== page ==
LA Converts Abandoned Motels into Apartments for Homeless Veterans
This creative solution is helping hundreds of homeless veterans find housing.
Cities around the world have implemented countless programs and methods to combat homelessness on their streets, especially when many of those homeless people at one point fought in their country’s military. Though many programs fail to meet the needs of homeless people, some are successful in permanently housing these people and even addressing the problems that caused them to turn to the streets in the first place.
One such program is an idea adopted by the city of Los Angeles and the organizations working inside the huge city to end homelessness. When the infrastructure of the city began to change, motels that were once constantly busy turned into financial black holes that were no longer viable. As a result, many of these broken down motels were closed and abandoned, becoming useless until Step Up, a group whose focus is mental illness and inherently works with homeless veterans, developed a creative way to make these motels work for them.
“Instead of allowing blighted properties to decay, let’s use them to make powerful change in our communities by giving our veterans the access to services and housing that they need and deserve,” Mayor Eric Garcetti said in a written statement.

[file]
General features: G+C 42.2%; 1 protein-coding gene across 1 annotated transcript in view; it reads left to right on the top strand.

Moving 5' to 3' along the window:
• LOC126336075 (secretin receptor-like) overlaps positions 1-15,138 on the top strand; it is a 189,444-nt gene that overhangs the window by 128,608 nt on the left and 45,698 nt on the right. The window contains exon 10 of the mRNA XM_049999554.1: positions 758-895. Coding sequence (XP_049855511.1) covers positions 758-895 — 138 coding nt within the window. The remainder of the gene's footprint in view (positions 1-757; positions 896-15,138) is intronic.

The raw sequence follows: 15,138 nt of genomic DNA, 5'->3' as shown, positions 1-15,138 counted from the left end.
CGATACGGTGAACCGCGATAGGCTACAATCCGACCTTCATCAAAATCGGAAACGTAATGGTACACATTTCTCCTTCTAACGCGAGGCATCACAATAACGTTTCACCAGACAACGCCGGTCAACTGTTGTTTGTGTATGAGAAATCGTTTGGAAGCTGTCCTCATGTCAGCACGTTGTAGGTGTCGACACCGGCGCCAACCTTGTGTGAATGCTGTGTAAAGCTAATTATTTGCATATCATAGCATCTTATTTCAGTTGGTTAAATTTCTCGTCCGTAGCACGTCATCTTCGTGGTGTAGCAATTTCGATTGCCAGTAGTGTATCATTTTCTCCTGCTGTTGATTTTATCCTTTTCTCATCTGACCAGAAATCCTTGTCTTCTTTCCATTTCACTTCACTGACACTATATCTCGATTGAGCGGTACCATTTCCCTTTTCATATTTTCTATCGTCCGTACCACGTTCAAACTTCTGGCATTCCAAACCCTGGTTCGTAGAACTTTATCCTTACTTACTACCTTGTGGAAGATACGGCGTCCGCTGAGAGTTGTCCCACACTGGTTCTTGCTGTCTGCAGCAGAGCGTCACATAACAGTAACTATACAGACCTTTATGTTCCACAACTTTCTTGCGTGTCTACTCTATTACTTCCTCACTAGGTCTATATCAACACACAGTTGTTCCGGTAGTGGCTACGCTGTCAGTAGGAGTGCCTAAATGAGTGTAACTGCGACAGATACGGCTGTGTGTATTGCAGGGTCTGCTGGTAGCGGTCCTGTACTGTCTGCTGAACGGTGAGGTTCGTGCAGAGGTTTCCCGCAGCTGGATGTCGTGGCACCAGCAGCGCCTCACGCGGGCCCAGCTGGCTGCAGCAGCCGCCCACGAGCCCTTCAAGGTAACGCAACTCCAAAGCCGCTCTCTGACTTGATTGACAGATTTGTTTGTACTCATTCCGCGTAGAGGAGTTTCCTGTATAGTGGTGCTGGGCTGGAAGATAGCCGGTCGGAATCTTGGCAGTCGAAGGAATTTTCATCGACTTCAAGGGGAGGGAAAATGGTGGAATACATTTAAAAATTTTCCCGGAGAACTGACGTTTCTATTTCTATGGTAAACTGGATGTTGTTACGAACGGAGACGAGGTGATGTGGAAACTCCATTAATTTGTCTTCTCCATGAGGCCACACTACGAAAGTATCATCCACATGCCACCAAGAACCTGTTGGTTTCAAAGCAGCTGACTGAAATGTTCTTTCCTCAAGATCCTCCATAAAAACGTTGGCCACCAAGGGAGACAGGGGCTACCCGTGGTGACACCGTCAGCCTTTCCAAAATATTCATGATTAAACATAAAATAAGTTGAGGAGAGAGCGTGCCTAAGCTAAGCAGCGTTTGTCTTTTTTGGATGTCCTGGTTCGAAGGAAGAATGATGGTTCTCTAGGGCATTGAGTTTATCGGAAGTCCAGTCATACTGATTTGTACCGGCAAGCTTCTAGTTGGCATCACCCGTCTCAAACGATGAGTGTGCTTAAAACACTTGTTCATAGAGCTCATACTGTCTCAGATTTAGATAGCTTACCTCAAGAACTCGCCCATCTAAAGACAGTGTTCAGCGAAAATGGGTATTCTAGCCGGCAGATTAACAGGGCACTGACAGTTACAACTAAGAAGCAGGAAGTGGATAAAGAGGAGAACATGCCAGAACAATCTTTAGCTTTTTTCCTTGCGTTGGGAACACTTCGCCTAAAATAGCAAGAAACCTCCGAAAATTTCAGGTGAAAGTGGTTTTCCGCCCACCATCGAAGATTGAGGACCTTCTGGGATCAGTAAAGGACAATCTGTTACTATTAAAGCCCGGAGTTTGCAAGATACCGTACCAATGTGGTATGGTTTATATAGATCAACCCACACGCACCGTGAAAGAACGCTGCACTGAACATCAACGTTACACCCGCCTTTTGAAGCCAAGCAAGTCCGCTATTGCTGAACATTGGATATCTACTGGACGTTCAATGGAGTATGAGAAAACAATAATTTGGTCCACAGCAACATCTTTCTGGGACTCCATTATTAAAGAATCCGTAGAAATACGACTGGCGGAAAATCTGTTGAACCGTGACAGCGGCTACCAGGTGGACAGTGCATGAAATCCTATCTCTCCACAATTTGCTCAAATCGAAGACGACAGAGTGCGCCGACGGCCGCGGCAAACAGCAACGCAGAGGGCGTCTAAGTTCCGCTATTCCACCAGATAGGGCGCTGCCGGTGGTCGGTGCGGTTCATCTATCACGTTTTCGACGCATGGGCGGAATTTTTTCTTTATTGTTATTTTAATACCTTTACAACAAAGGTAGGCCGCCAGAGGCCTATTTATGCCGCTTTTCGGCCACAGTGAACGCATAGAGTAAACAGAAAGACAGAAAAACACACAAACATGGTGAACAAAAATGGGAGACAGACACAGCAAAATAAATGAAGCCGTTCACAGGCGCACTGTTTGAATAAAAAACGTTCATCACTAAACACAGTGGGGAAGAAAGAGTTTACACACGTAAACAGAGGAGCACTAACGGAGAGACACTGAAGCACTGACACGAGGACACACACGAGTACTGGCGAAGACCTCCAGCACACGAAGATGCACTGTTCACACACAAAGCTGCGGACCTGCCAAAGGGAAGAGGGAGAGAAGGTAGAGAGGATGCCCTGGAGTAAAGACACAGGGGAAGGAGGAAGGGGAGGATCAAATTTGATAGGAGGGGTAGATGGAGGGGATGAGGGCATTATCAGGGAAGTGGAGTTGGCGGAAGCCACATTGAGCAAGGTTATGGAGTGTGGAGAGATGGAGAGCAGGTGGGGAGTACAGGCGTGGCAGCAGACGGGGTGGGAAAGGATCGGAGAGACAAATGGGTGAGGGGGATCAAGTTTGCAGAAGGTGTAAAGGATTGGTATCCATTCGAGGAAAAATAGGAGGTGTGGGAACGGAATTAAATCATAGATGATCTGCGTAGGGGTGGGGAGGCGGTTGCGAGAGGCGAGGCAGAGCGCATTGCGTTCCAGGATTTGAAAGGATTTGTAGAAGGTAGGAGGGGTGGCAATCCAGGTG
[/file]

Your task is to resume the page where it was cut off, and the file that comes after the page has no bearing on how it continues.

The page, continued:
With a bit of work and the use of other great programs that help homeless veterans, Step Up was able to begin renovating one old motel and turn the rooms into small apartments. While most of the rooms are specifically for displaced veterans, a few of the rooms were converted into offices for people able to help the homeless overcome their particular afflictions. This includes job search assistants and psychiatrists, which is extremely helpful considering the number of homeless veterans that suffer from PTSD.
As far as the existing programs that helped make this possible, many thanks go towards vouchers from the Department of Veterans Affairs, which allows homeless veterans placed into new facilities to live there for up to 15 years at no cost to them and receive help from supportive services.
“What I like about the project is it’s immediate,” said Volunteers of America President Bob Pratt. “Making these homes available for vets right now, that makes it unique.”
Tod Lipka, President of Step Up, added, “New permanent supportive housing can take four or five years, and produce 30, 40 or 50 units at a time. Four hundred is exciting.”
Since Mayor Garcetti’s announcement in 2014 that he would make it a priority to provide homeless veterans with living accommodations, over 1,500 homeless veterans have found permanent residents. Though there are still roughly 2,500 veterans that need housing, this is a great start to combatting the problem of homelessness and other cities can learn from Los Angeles’ example and creatives solutions.
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Reprinted with permission from True Activist